The menu system is similar to the one found in older Netgear streamers such as the EVA8000, but it has undergone a glossy update. We really like the way it looks, but most of all we like how it performs. It's a very swift menu system, and navigating from one area to another doesn't take a long time. Even the indexing of files doesn't take a long time — not as long as it used to take with the EVA8000, for example. You can play files individually by hitting the OK button on the remote, or you can play files in series by pressing the play button while you are at the file listing.
There are few little touches to the menu system that we like. For example, it marks files so that you know, at a glance, which files have been fully watched or half-watched. This way you know where you're up to or what files you've missed. Furthermore, a bunch of half-played files might be an indicator to you that those files aren't worth watching and you should just delete them. We like the fact that when you listen to music you are given the choice to either display the music's info on the centre of the screen, or to invoke the screen saver.
In addition to watching your own media, the NeoTV can be used to view YouTube clips (including H.264-encoded high-definition YouTube files), and it can access Flickr and streaming radio stations. All these features worked in our tests.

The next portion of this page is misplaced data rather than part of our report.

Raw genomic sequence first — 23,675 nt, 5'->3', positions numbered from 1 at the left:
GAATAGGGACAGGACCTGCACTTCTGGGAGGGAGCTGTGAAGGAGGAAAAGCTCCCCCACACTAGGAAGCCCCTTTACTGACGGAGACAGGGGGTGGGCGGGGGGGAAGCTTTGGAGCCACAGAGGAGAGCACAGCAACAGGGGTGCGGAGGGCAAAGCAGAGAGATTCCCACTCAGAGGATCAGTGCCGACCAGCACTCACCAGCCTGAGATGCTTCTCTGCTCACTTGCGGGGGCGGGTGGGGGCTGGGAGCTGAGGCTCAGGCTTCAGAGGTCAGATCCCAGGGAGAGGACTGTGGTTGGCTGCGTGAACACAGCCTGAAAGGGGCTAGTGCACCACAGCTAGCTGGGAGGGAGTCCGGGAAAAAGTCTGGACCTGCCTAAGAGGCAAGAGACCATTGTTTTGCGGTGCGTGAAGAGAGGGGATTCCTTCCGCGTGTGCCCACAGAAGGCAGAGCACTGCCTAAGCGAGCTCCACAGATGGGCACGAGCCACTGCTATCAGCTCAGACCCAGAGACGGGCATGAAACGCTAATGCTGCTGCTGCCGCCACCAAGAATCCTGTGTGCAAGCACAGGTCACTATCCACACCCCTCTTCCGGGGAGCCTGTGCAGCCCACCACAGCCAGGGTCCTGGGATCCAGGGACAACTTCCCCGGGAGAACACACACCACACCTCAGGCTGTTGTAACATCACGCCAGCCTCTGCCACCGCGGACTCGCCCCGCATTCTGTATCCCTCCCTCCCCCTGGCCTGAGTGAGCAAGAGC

There are some annoyances though. The biggest one is the NeoTV's inability to forget or let you delete a network location. Previously shared folders that you may have abandoned for newer folders will still show up in the menu and there is no option to delete them. The only thing you can do is restore the streamer to its default factory settings and start again from scratch.
The remote control is a huge improvement over the remotes shipped with previous Netgear streamers: It's much bigger, and it has segregated number keys, arrow keys, volume keys and playback keys.
The only thing that would make the remote better is a backlight so that you can see what you're pressing in the dark. But because the keys are segregated, it makes it easier to memorise key locations and feel your way around it.
The NeoTV NTV550 played everything we threw at it: Divx, Xvid, MPEG4, H.264, MKV, MOV, VOB. It will even play ISO files from Blu-ray discs, and it's compatible with Profile 2.0. Check the specs page for a full listing of all the formats it supports. However, some files didn't start playing correctly; they had a lot of echo that could only be removed by forwarding the file a little then hitting play again. It was frustrating, and it seemed to occur mainly on H.264 files.
While it's operating, the NeoTV uses around 10 Watts of electricity. While it's in standby mode (which is pretty much always), it consumes a hefty 7W of electricity. You can use a device such as the Belkin Conserve Insight to measure the electricity consumption of your home entertainment gear.
Despite a couple of little blemishes, the Netgear NeoTV NTV550 is a solid network streamer that's very easy to use. We like its style and features and it performed as it should in our tests. At $249, it's $100 more than smaller media streamers such as the Seagate GoFlex TV and Buffalo LinkTheatre LTV100, but because of its better media handling and menu performance, we think it's a much better buy.